Eleanor Bradford was paid significantly less money than her male counterparts while working as BBC Scotland’s health correspondent. Here, she offers her advice on tackling pay inequality.
Have you ever wondered how much you’re paid compared to your colleagues?
I didn’t – until BBC Scotland hired several men whose starting salaries were rumoured to be way more than mine. I started to ask my fellow specialist correspondents what they were on, and I was shocked to find that I was one of the lowest paid – despite having one of the busiest briefs. Of course, this shook my confidence. Why was I worth so much less?
The obvious reason was that I wasn’t as good, but I was told in appraisals that I was a ‘model correspondent’. I was in demand to provide reports for flagship UK-wide programmes, as well as BBC Scotland. The feedback from my managers and, more importantly, the audience was good. I hadn’t taken time out for maternity leave and I was extremely experienced.
Confused, I began to look into other reasons. The wealth of evidence out there about gender discrimination shocked me. Perhaps the most stunning example is that involving orchestras: in the Seventies, the top five orchestras in the U.S. had fewer than 5% women musicians. They decided to hold blind auditions, behind a curtain, but the imbalance continued. Then someone suggested that each candidate take off their shoes before they walked on stage. It was only then, when those hiring couldn’t hear the clip-clop of a women’s heels, that they began to employ more women.
Unconscious bias is a cultural phenomenon and women are just as likely to discriminate against other women as men, as we have seen in Carrie Gracie’s case at the BBC. After all, she was assured by a female manager that she would be paid the same as her male colleagues.
Then there are the behaviours that we exhibit as women. Research suggests that we don’t apply for jobs unless we meet 100% of the criteria, whereas men will apply when they meet only 60%. We suffer from a lack of confidence in our abilities, while men have a more cavalier attitude to a job description and don’t suffer from the same level of self-doubt. This feeds through to our confidence when it comes to negotiating our pay, and was illustrated starkly to me by a friend who became senior in the BBC. He told me how another friend was on barely the minimum wage, despite being universally recognised as the best producer in the department. “I know she’s underpaid,” he said. “But she has never asked me for a raise.”
So should it be up to us to ask for more money, or should pay raises be automatic? Most of my friends said they were reluctant to ask for a salary increase because it seemed self-centred at a time when the department was clearly under tight financial constraints. Believe me, there was no spare cash sloshing around the satellite offices of the BBC.
This raises the question of what happens when it comes to recruiting new talent. If a man is offered an enticing salary to join the company, should the pay of all his co-workers be increased? At the BBC, the answer to this is easier. The corporation is publicly funded, and working there comes with prestige. There should be a going rate for the job and, if someone wants more, the BBC should be prepared to wave them goodbye and develop new talent. But in the private sector, the question is more difficult to answer. There is a marketplace and there is competition for top talent, especially for those involving difficult, thankless tasks.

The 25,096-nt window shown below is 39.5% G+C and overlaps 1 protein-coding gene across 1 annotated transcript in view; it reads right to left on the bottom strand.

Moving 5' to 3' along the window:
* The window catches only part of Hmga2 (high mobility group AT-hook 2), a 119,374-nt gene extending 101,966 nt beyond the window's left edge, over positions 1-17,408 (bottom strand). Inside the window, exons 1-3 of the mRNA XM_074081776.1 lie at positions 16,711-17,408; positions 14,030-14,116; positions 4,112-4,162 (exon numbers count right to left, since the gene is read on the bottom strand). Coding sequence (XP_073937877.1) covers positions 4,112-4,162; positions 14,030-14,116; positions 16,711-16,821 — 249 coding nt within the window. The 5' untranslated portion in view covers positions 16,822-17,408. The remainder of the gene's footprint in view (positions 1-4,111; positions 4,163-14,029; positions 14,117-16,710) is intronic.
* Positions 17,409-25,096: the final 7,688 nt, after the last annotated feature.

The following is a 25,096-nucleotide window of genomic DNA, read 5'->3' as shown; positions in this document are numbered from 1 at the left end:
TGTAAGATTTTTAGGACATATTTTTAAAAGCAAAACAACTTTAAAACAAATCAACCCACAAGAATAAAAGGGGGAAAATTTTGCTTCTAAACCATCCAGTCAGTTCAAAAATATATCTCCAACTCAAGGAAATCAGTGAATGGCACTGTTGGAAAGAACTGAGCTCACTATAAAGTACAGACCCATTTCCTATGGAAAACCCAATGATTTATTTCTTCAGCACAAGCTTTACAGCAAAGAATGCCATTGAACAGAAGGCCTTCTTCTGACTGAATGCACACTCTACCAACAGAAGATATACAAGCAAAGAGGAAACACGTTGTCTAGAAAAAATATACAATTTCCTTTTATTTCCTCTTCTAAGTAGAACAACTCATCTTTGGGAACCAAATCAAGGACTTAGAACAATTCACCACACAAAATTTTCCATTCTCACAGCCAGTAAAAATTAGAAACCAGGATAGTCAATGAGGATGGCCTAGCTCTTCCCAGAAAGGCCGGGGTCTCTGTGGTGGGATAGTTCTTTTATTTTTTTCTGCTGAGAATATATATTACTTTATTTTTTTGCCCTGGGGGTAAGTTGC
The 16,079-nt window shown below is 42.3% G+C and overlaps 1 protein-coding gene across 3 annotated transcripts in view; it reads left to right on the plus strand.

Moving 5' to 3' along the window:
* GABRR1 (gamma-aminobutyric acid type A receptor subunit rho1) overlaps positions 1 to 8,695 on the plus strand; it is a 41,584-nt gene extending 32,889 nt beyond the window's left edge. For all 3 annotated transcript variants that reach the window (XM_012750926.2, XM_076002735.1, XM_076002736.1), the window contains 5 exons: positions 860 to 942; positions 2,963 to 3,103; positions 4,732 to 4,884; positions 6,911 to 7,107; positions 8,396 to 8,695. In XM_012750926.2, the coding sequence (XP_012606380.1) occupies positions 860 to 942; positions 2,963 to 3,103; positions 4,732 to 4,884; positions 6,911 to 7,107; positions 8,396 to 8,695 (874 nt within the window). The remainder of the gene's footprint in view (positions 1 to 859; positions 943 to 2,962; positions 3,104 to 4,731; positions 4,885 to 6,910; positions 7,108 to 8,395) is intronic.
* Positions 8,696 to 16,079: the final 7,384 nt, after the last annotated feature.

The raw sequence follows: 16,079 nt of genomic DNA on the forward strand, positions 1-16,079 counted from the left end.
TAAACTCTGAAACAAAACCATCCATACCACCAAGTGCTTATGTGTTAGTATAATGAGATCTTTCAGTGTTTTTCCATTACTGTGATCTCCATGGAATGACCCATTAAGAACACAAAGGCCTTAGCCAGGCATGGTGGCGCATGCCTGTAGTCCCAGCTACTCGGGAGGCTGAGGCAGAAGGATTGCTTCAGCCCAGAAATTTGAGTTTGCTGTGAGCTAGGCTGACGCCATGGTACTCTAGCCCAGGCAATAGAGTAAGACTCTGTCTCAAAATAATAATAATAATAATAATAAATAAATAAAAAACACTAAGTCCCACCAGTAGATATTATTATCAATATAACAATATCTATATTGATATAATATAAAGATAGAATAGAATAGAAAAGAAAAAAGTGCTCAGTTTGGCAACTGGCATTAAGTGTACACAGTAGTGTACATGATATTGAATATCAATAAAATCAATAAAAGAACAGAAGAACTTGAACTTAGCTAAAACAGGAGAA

But it is here that our unconscious bias comes into play. When faced with two identical CVs, one from ‘John’ and one from ‘Jennifer’, a multitude of studies have demonstrated that a perfectly reasonable group of adults will conclude that John is better suited for the job, and deserves more money. Thus, I found that the skills of my male colleagues were valued more highly and noticed more, even though our output was identical.
During my time at the BBC, a colleague and I set up a women’s group based on the free Lean In programme established by Sheryl Sandberg. The great thing about this programme is that it’s pro-active. There is a series of workshops to help you recognise the behaviours that you are more likely to exhibit as a woman that may hold back your career. This taught us about the bias in society and what we might be able to do to offset that. For example, women who say they are a member of a parent-teacher association are 79% less likely to get hired – and 100% less likely to get promoted than those who aren’t. It reinforces a cultural assumption that women always put their children ahead of their careers.
According to Lean In’s own propaganda, women who join the circles are more likely to get promoted. And that’s exactly what happened to several members of our group, including me, although it was to a position outside of the BBC.
So my advice is not to get angry, but to get educated. This isn’t a men versus women issue, it’s about our culture. Undoubtedly that culture needs to change, and we should all fight for that. But we need to understand the problem in order to address it. Oh, and the majority of messages of support I have received have been from men. So, if you do pluck up the courage to ask your male colleagues what they’re earning, you’ll probably find they are extremely supportive.
Eleanor Bradford has no commercial connections to the Lean In network and her fee for this article was donated to charity.